WIGAN Council is one of the local authorities hit hardest by Government austerity measures.
Following a national analysis of local authorities’ funding cuts, Wigan was revealed to be the 51st worst-hit council in the country with a £108.40 reduction in spending per head of population.
Manchester Council was the fifth hardest hit in the country with average reduction of £209.96 per person and all but nine of the top 60 councils hardest hit were Labour-run authorities.
However, the figures did not reveal how much the amounts cut counted as a percentage of what is spent by councils per head of population in the first place.
Nationally, the average spending reduction is placed at around £61 per head, with significantly more Tory councils cutting less than the national average.
The Government claims its formula grant – the main source of funding to councils – has been fairly calculated.
The analysis – which has been carried out by Newcastle Council and takes in a number of funding streams from Whitehall – comes as town halls brace themselves for their next round of central government cuts, due next month.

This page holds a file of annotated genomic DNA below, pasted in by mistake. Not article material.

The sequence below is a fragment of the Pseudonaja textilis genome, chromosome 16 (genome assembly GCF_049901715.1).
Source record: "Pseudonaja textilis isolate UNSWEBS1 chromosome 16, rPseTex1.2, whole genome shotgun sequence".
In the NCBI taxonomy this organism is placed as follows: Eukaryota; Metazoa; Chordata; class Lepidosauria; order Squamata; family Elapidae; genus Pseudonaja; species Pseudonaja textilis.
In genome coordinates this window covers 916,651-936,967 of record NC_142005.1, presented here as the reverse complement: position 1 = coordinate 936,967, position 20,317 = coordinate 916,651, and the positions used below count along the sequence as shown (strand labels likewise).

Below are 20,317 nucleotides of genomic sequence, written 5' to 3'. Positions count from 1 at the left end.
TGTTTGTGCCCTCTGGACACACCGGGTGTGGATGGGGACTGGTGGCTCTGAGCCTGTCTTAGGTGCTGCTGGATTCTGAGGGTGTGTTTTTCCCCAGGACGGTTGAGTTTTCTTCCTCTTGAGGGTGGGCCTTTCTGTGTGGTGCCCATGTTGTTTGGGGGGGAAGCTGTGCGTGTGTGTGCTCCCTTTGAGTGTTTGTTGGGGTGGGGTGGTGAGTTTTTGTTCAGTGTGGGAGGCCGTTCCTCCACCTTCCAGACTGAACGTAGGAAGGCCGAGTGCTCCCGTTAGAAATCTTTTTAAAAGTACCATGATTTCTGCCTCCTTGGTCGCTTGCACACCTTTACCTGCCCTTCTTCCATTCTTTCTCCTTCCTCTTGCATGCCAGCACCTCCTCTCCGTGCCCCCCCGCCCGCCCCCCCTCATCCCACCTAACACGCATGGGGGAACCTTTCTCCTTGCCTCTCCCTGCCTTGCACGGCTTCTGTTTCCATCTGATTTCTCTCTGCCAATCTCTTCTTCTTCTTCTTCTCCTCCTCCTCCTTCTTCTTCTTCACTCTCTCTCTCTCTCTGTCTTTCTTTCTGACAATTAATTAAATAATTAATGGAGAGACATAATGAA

Councils across Greater Manchester have already had to make tens of millions of pounds of cuts to services and have ushered in thousands of job losses after losing a total of £341m between them in the 2010 announcement.
The news has brought about criticism from the Labour MP for Makerfield, Yvonne Fovargue.
She said: “We all knew the cuts were being targeted in an unfair way.
“Pickles’s Poll Tax - council tax rises for the poorest – come in on the same day as a tax cut for millionaires.
“But this new information shows that Tories and Liberals have actually targeted cuts at the most deprived communities.
“David Cameron’s local authority of West Oxfordshire loses only £34.33 per head compared to £108.40 here in Wigan.”
However, the statistics have been rubbished by the coalition government.
Local government minister Brandon Lewis said: “These are baseless, desperate accusations being peddled by the Labour party.
“Councils’ total expenditure is estimated to be £114.4bn in England in 2012-13 and funding is distributed in a fair and sustainable way across all parts of the country – rural and urban, metropolitan and shire.
“Given councils account for a quarter of all public spending, it is vital they continue to play their part in tackling Labour’s budget deficit by making sensible savings through better procurement, greater transparency and sharing back offices.”